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How to Get Funding for Public History

In an age of budget cuts, how can public history programs emerge victorious in the continuous struggle for funding?

By doing what public history does best, says Paul Ortiz, associate professor of history at the University of Florida and director of the Samuel Proctor oral history project: sending students out into local communities, building bridges, emphasizing hard skills, and above all aggressively advocating for resources.

“We've made the argument to administrators,” he said Thursday in a session at the American Historical Association annual meeting, “that public history is actually a STEM field of sorts, because students learn skills about social networking, writing, researching, and audio/visual production.”

Ortiz was a presenter at a panel entitled “Public Universities and the Need to Rethink Public History,” where he discussed, along with his co-panelists, the various public history initiatives at his school and successful strategies to get funding and expand public history programs.

Ortiz's department at the University of Florida released in October Siempre Adelante a feature-length documentary on the lives of Latin American immigrants in Alachua County, Florida, which received funding from both local and national grants and significant support from the community in and around Gainsville. Students were heavily involved in the production.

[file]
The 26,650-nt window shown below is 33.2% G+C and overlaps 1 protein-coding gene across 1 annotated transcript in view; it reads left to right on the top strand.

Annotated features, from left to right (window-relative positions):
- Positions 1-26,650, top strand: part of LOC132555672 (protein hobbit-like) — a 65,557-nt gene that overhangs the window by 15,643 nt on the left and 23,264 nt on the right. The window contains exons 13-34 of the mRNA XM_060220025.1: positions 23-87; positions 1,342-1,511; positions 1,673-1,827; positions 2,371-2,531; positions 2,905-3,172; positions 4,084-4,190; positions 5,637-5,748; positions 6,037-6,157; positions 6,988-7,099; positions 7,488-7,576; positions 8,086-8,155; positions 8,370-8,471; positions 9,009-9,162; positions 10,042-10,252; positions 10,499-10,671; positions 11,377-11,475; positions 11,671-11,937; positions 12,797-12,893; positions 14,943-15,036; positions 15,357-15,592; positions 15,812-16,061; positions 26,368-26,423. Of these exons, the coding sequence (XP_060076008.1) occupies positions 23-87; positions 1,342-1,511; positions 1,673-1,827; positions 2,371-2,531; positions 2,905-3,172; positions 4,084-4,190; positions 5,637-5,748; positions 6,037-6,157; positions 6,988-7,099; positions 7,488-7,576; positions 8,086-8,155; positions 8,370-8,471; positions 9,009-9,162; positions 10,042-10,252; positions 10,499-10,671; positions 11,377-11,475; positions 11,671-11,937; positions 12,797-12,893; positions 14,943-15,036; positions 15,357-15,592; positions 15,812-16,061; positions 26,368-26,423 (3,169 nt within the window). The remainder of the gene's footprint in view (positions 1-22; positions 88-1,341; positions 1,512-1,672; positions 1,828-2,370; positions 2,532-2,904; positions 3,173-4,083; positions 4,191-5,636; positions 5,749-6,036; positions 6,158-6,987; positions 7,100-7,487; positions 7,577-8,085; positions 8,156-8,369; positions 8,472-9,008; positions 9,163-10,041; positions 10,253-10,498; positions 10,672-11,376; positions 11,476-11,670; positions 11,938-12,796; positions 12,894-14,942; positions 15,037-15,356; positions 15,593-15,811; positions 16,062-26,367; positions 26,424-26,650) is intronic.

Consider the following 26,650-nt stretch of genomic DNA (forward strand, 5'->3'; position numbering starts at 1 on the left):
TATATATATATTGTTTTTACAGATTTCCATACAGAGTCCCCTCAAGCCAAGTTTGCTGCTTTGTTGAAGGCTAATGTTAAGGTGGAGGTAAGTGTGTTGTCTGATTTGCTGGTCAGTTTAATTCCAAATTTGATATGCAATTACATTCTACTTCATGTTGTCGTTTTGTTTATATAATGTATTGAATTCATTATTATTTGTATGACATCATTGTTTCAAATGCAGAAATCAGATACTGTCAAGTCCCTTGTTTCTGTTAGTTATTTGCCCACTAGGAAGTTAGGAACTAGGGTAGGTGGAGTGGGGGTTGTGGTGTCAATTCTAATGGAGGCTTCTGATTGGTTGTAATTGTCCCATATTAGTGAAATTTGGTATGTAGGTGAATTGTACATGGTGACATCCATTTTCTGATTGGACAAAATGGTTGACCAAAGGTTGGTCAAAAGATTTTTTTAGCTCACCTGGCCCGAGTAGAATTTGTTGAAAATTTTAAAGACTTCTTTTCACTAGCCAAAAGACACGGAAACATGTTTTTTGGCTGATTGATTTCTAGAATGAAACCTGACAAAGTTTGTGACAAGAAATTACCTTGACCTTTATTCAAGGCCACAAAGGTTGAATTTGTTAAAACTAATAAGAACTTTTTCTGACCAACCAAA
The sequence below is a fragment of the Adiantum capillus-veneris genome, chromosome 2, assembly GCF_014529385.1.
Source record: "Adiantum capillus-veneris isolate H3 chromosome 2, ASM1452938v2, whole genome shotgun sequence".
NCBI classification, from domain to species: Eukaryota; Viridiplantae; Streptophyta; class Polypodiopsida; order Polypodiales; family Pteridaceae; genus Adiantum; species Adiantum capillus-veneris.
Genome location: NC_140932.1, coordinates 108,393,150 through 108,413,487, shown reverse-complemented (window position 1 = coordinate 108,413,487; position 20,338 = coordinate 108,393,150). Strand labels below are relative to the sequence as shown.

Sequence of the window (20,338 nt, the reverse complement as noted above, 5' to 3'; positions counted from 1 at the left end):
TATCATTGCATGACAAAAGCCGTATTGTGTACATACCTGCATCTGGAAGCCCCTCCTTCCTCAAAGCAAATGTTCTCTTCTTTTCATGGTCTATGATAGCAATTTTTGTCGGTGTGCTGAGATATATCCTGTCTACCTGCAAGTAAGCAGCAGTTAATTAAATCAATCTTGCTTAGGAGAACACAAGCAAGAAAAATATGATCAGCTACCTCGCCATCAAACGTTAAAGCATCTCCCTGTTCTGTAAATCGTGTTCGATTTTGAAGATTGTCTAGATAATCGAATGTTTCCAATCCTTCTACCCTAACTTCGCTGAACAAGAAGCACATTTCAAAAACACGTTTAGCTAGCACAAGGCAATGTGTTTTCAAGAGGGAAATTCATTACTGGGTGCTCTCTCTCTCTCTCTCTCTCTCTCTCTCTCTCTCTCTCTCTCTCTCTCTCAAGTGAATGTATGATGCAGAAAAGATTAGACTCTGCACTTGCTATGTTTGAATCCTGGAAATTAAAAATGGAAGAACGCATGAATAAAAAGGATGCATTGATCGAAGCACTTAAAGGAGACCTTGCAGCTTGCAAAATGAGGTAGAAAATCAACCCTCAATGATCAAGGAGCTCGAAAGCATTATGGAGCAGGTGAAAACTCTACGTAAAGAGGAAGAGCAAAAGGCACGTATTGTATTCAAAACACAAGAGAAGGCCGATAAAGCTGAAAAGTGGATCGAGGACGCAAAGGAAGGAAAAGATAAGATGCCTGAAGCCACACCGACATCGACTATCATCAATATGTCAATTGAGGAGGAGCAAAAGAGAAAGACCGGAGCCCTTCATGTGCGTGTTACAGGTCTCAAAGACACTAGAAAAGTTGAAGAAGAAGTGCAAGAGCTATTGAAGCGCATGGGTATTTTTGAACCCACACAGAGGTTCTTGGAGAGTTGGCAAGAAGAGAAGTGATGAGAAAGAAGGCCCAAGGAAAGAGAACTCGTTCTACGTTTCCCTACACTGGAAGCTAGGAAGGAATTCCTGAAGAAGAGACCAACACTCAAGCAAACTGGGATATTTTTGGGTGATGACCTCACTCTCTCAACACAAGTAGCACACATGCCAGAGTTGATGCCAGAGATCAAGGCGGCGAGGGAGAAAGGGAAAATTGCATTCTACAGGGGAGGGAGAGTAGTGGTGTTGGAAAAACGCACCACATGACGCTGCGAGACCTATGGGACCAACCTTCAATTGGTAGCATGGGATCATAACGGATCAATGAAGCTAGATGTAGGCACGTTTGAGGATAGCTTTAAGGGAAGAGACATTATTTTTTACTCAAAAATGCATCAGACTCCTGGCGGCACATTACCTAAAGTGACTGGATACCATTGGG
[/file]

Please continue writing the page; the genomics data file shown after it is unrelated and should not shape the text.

Jennifer Brier, who teaches at the University of Illinois Chicago, takes a different approach. Her Chicago history project, History Moves, is still on the drawing board, but has received nearly $60,000 in funding. The concept is disarmingly simple: a public history project on wheels, likely housed in a converted cargo container. The project will document the history of segregation in twentieth-century Chicago.

“We aligned ourselves with practicing artists” in developing the design for the [mobile] installation, she said. Chicago mayor Rahm Emanuel has been a proponent of the concept of STEAM (Science, Technology, Engineering, Arts, and Mathematics).

Students also played a critical role in assembling artifacts for the installation, Brier added, and have been a critical entry point for academics to engage with the local community.

Ironically, students at regional campuses like UIC or land-grant universities like the University of Florida are in many respects better situated for public history work than students at more elite institutions, because they often have deeper connections with the local community. Professors benefit from this situation as well, because students give them a point of entry into communities that would otherwise be suspicious of their motives and methodologies.

Local public history work also gives universities an opportunity to come to terms with past discriminatory policies. Florida, as a one-time “all white, male, Protestant university,” has had a difficult time connecting with the African American community, Ortiz said. The oral history program “went directly to the Office of the Provost and said that we need to invest in a project interrogating this. We asked for funding for it. And believe it or not, we got the funding.”